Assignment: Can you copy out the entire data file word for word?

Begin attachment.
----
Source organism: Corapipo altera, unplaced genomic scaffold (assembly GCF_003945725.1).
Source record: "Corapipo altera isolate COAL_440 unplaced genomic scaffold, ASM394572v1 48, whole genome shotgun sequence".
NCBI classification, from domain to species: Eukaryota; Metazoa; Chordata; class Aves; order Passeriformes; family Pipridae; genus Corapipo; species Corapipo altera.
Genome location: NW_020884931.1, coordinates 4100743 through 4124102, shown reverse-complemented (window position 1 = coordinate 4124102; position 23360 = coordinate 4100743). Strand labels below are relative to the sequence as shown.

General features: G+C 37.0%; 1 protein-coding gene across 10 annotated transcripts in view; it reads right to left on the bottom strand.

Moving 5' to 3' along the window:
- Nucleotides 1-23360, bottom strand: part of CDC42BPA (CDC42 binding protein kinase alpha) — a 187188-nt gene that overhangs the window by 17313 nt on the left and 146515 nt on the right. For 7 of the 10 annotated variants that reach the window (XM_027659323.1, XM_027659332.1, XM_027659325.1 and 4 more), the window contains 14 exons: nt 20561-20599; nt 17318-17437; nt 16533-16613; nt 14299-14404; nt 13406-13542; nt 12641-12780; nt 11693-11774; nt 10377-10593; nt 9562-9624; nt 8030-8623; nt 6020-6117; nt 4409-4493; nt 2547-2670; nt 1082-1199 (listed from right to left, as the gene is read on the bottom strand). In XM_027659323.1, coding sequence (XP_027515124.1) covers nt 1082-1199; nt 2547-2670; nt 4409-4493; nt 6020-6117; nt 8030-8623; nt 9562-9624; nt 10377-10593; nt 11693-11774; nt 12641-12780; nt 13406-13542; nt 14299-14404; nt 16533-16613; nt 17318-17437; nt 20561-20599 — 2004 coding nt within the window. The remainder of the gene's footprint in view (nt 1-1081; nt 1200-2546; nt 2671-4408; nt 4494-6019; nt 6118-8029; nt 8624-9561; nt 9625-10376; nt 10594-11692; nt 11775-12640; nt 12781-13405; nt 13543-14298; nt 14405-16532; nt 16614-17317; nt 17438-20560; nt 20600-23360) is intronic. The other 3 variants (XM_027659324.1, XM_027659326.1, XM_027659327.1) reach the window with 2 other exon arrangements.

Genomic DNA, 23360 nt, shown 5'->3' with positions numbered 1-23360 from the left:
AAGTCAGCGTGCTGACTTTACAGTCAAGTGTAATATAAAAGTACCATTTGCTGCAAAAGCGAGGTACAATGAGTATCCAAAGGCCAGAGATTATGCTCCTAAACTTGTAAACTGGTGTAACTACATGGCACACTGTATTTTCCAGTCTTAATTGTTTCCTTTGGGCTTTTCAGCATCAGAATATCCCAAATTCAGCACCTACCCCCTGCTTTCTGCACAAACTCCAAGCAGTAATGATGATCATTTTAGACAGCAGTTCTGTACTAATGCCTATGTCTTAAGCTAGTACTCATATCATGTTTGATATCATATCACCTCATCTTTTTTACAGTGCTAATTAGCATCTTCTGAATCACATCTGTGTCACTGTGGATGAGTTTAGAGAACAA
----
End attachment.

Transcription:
Source organism: Corapipo altera, unplaced genomic scaffold (assembly GCF_003945725.1).
Source record: "Corapipo altera isolate COAL_440 unplaced genomic scaffold, ASM394572v1 48, whole genome shotgun sequence".
NCBI classification, from domain to species: Eukaryota; Metazoa; Chordata; class Aves; order Passeriformes; family Pipridae; genus Corapipo; species Corapipo altera.
Genome location: NW_020884931.1, coordinates 4100743 through 4124102, shown reverse-complemented (window position 1 = coordinate 4124102; position 23360 = coordinate 4100743). Strand labels below are relative to the sequence as shown.

General features: G+C 37.0%; 1 protein-coding gene across 10 annotated transcripts in view; it reads right to left on the bottom strand.

Moving 5' to 3' along the window:
- Nucleotides 1-23360, bottom strand: part of CDC42BPA (CDC42 binding protein kinase alpha) — a 187188-nt gene that overhangs the window by 17313 nt on the left and 146515 nt on the right. For 7 of the 10 annotated variants that reach the window (XM_027659323.1, XM_027659332.1, XM_027659325.1 and 4 more), the window contains 14 exons: nt 20561-20599; nt 17318-17437; nt 16533-16613; nt 14299-14404; nt 13406-13542; nt 12641-12780; nt 11693-11774; nt 10377-10593; nt 9562-9624; nt 8030-8623; nt 6020-6117; nt 4409-4493; nt 2547-2670; nt 1082-1199 (listed from right to left, as the gene is read on the bottom strand). In XM_027659323.1, coding sequence (XP_027515124.1) covers nt 1082-1199; nt 2547-2670; nt 4409-4493; nt 6020-6117; nt 8030-8623; nt 9562-9624; nt 10377-10593; nt 11693-11774; nt 12641-12780; nt 13406-13542; nt 14299-14404; nt 16533-16613; nt 17318-17437; nt 20561-20599 — 2004 coding nt within the window. The remainder of the gene's footprint in view (nt 1-1081; nt 1200-2546; nt 2671-4408; nt 4494-6019; nt 6118-8029; nt 8624-9561; nt 9625-10376; nt 10594-11692; nt 11775-12640; nt 12781-13405; nt 13543-14298; nt 14405-16532; nt 16614-17317; nt 17438-20560; nt 20600-23360) is intronic. The other 3 variants (XM_027659324.1, XM_027659326.1, XM_027659327.1) reach the window with 2 other exon arrangements.

Genomic DNA, 23360 nt, shown 5'->3' with positions numbered 1-23360 from the left:
AAGTCAGCGTGCTGACTTTACAGTCAAGTGTAATATAAAAGTACCATTTGCTGCAAAAGCGAGGTACAATGAGTATCCAAAGGCCAGAGATTATGCTCCTAAACTTGTAAACTGGTGTAACTACATGGCACACTGTATTTTCCAGTCTTAATTGTTTCCTTTGGGCTTTTCAGCATCAGAATATCCCAAATTCAGCACCTACCCCCTGCTTTCTGCACAAACTCCAAGCAGTAATGATGATCATTTTAGACAGCAGTTCTGTACTAATGCCTATGTCTTAAGCTAGTACTCATATCATGTTTGATATCATATCACCTCATCTTTTTTACAGTGCTAATTAGCATCTTCTGAATCACATCTGTGTCACTGTGGATGAGTTTAGAGAACAA